GDS to offer departments new GOV.UK Forms design platform

Online Redundancy Payments service is the first to be built using tool, which aims to tackle the difficulties caused by the thousands of services that rely on PDFs

Credit: Crown Copyright/Open Government Licence v3.0

The Government Digital Service is developing a GOV.UK Forms tool to be used throughout government to help non-technical staff design online services.

The service also aims to solve issues caused by the ongoing use of thousands of document-based forms that exclude users with disabilities and fail to comply with accessibility regulation.

The form-building platform is now in private beta phase, during which GDS is working with a selection of partner agencies. One of these – the Insolvency Service – has just launched a new iteration of its Redundancy Payments Service that is the first online citizen service to incorporate elements built using GOV.UK Forms.

Development work will continue during the coming months, towards the aim of launching the platform for use across government sometime in 2023. Once complete, the tool will provide a web-based system enabling the design of HTML online forms to be included in digital services. No coding knowledge will be required, GDS said. 

The digital agency said that the system is being created to address the issues caused by the 8,500 forms currently featured as part of GOV.UK services that use document formats, such as PDFs, rather than HTML. Document-based forms are invariably easier to create than digital versions – particularly for those without much coding expertise.

But they present significant challenges for both civil servants and, crucially, for citizens.

“These forms can be either very difficult or impossible to fill out for users with certain disabilities,” said GDS. “They’re also harder and take longer to process for government teams.”

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Forms that are solely offered as PDFs are also often in breach of regulations that require digital public services to comply with international guidelines on accessibility. Government research published earlier this year found that almost 99% of public sector websites examined during 2020 and 2021 were not compliant – with the use of PDFs, rather than HTML forms, cited as a major issue.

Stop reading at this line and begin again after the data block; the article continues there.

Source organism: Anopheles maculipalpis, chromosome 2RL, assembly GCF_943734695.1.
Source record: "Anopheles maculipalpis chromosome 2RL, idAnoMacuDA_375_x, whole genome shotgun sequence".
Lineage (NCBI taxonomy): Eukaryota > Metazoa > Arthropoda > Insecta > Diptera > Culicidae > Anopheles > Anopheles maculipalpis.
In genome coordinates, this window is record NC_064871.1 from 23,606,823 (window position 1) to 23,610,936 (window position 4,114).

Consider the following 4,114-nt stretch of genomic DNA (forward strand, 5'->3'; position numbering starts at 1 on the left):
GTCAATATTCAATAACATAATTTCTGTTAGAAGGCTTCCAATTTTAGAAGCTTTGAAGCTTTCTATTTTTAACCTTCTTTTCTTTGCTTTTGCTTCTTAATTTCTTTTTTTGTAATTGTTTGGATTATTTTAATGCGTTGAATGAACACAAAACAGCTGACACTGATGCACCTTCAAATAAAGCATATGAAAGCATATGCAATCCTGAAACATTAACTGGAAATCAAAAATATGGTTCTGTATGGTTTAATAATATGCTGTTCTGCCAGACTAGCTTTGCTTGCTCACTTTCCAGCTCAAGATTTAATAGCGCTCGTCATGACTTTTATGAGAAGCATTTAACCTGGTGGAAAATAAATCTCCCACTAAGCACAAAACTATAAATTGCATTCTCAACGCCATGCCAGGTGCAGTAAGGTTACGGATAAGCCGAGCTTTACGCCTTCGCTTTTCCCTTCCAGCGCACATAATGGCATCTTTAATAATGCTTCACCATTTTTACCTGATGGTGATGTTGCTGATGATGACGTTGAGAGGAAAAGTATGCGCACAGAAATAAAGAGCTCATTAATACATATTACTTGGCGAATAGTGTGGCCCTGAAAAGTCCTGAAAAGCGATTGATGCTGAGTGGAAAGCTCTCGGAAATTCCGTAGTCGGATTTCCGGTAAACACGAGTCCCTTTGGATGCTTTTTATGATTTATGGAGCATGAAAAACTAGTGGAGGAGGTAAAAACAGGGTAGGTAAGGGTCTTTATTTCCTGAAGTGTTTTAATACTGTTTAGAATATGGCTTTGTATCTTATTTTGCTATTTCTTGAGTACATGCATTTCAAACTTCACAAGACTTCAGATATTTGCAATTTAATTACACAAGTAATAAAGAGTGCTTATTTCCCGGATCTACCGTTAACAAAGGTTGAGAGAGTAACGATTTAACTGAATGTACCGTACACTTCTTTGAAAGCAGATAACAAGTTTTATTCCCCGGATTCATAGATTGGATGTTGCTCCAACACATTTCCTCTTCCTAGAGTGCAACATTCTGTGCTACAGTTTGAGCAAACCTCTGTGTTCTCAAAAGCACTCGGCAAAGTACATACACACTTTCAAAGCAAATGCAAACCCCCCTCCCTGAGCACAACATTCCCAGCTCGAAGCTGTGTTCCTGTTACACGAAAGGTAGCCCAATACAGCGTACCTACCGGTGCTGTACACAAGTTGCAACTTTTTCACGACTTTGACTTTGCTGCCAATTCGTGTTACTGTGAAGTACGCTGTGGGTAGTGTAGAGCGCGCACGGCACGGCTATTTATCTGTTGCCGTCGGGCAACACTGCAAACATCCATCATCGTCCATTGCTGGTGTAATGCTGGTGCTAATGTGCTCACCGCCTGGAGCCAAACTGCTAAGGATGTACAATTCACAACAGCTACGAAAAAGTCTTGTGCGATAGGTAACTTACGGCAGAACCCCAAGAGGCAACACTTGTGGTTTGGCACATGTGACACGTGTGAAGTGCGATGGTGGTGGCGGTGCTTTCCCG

With a new form added to GOV.UK at the rate of about one a day, GDS decided that it needed “to act now to stop this number growing further”.

“We want to help colleagues by providing them with a way that allows teams to create accessible, easy-to-use and quick-to-process digital forms,” it said. “We think that by providing tried and tested components and patterns – for example a confirmation page that advises an applicant what happens next after filling in a form, radio buttons to select an option, or email validation – we can help form creators to achieve this goal.”

The first form to go live after being built using the new tool allows those who have previously made a claim for redundancy pay to amend details regarding holiday pay accrued. 

This form was chosen because it is “a straightforward form that doesn’t use any trickier kinds of question”.  GDS will work with partner agencies in the coming weeks to develop more sophisticated elements of functionality “like marking questions as optional or allowing users to upload files or add multiple responses to a question”.

“Looking ahead, lots of teams have asked us about how else they might use form submission data and so, in the future, we might want to look at sending aggregated data and integration with other applications,” the digital unit added.

Alongside the Insolvency Service, partners supporting the private beta phase include HM Revenue and Customs, the Department for Environment, Food and Rural Affairs, the Driver and Vehicle Standards Agency, and the Maritime and Coastguard Agency.

The team delivering GOV.UK Forms also engages regularly with counterparts in departments that have previously built their own form-building tool – including the Ministry of Justice, and the Foreign, Commonwealth and Development Office.

GDS said it welcomes enquiries from any other parts of government, and the current website (pictured above) for the form-building tool features a ‘Register your interest’ button. 

“If you or your colleagues are non-digital, data or technology specialists, using document-based forms for low-volume services – typically 250-10,000 submission per year – and interested in being an early tester for GOV.UK Forms, please contact the team,” it added.


Sam Trendall

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